Born Free Foundation - Keep Wildlife in the Wild

Julie Ward Centre Blog

August 2017

Written by Martin Miritiawo

Hello everyone, hope you’re all doing well. I can’t believe we are almost through with 2017!

My colleague Glen who usually writes these blogs is on annual leave and won’t be back until the beginning of September.  So, it’s my pleasure to share with you the experience that we get each day from working with the big cats and the feedback we get from the people we take around our centres.

I had the pleasure of taking a group of Shamwari Conservation Experience students on a tour of our Julie Ward Centre, sharing with them information about the Born Free Foundation; big cats in captivity and nature conservation in general. One of the  students sent me an email afterwards saying that while he may have come across as uninterested at the time, after finding out what had happened to the rescued lions and leopards his perspective changed. Below is an extract from his email; “Looking back I'm happy that the lions at Born Free have such a better, happier life and I greatly admire the fantastic work you do. Your talk was very enlightening and I should hate you to think I was unappreciative of it.  Thank you for everything.”

It’s such a gratifying feeling each day when the sun sets to know that I have touched minds, and I have helped shape the world.

Well, I guess it’s enough, now it’s time to update you on how our cats are doing at Julie Ward Centre.

Nelson, rescued from a zoo in France.  He arrived at Shamwari on 5th May, 2017

Nelson is a beautiful lion and he looks very well.

His behaviour can change in a moment. I have seen him many times come and sit close to the fence next to us during a fence check and he seems to enjoy our company, but the moment he sees a vehicle with food nearby, he gets aggressive.  Well, all the lions react in a different way when there is food, I guess he just being himself.  We happy with his eating habits, he never leaves anything behind, whatever you give him he will finish all.

We are very happy too that we are seeing more of him; we see him even when we are accompanied with our guests. He will be sitting close to Achee and Sinbad’s fence then when he hears voices on the viewing deck he will come over and rub himself against the branches, rake the ground with his hind legs and start roaring.  He has a powerful roar!

Nelson the lion1

Nelso the lion2
Nelson

Achee and Sinbad. Achee was rehomed from a private owner in Romania in September 2004; Sinbad was rescued from a Romanian zoo in August 2007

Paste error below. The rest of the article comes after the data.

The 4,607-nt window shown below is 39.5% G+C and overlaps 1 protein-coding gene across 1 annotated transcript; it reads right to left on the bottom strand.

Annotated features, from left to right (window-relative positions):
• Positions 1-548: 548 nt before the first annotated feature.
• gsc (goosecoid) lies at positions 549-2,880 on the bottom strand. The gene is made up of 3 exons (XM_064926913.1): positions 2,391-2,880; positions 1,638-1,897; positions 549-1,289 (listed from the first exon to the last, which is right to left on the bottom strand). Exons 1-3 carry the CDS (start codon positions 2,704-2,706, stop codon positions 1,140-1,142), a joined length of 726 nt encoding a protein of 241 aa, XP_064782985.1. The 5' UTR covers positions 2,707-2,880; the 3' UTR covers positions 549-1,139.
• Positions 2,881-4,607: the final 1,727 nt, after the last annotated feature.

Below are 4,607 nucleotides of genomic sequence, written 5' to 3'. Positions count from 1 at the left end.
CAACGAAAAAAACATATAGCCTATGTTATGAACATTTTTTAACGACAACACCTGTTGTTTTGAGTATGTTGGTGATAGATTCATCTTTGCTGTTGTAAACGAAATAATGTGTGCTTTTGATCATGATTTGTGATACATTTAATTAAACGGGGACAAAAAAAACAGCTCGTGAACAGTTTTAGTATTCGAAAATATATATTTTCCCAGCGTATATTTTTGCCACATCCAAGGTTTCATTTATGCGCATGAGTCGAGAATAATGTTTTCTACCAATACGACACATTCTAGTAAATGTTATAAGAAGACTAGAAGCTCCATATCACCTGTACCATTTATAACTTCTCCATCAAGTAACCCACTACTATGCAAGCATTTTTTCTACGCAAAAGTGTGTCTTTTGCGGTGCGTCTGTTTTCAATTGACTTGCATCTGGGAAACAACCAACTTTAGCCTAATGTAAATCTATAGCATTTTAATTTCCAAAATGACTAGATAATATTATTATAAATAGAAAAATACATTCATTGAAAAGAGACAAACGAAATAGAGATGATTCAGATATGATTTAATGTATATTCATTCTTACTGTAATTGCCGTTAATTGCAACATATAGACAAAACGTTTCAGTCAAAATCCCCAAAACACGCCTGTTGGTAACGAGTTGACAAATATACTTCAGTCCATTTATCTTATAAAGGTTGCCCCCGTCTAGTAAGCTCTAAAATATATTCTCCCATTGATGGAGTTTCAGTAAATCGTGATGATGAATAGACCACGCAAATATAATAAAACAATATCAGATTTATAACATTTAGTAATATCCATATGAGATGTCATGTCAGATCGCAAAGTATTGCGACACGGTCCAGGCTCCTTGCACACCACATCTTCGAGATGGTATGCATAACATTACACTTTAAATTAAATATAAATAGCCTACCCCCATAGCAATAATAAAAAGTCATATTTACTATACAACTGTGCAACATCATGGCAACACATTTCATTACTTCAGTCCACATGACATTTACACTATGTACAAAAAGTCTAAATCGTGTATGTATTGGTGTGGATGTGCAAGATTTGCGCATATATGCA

These two are doing really well and they follow each other most of the time.  They are active during the morning and afternoon but during the day they sleep a lot, usually beside each other.  We feed them in the hospital camp and they seem to be quite happy with this. Sinbad is still protective of his food, he will growl and cover his meat with both paws.   Achee takes her food inside the house and enjoys it in private.

Achee and Sinbad
Achee and Sinbad

Jerry, Maggie and Sonja.  Jerry was rescued from Buhusi Zoo in Romania in August 2007; Maggie and Sonja were rescued from a German circus and arrived at Shamwari in January 2015.

They are doing well together, no fighting over food. Maggie and Sonja get excited when they see a vehicle with food at the hospital camp.  However, one thing I like about them is that they are relaxed, no pacing, both wait patiently for their food to be placed in the hospital camp and the gates to be opened for them. Well, Jerry takes his time to come and get his food.  Usually he and Sinbad are busy sizing each other up on either side of the fence that divides them.

Sonja far left, Maggie and Jerry
Sonja far left, Maggie and Jerry

Sami and Alam, found as motherless cubs in Sudan. They arrived at Shamwari in July 2001.

Sami in front and Alam at the back
Sami in front and Alam at the back

Sami really loves attention, he gets excited when there are guests around.  He usually comes down to the viewing deck, moving around the viewing deck area, marking his territory and mewing sometimes.

He and Alam are still playful.  If Sami is lying on his back sleeping, Alam will come and lay on his belly and they will playfight, with each other, and snarl in a playful way. They also groom each other, which strengthens the bond between them and it is beautiful to see.

The Jean Byrd Centre Diary >

Born Free Foundation
Broadlands Business Campus, Langhurstwood Road
, Horsham, RH12 4QP, UK - Charity Reg. No. 1070906


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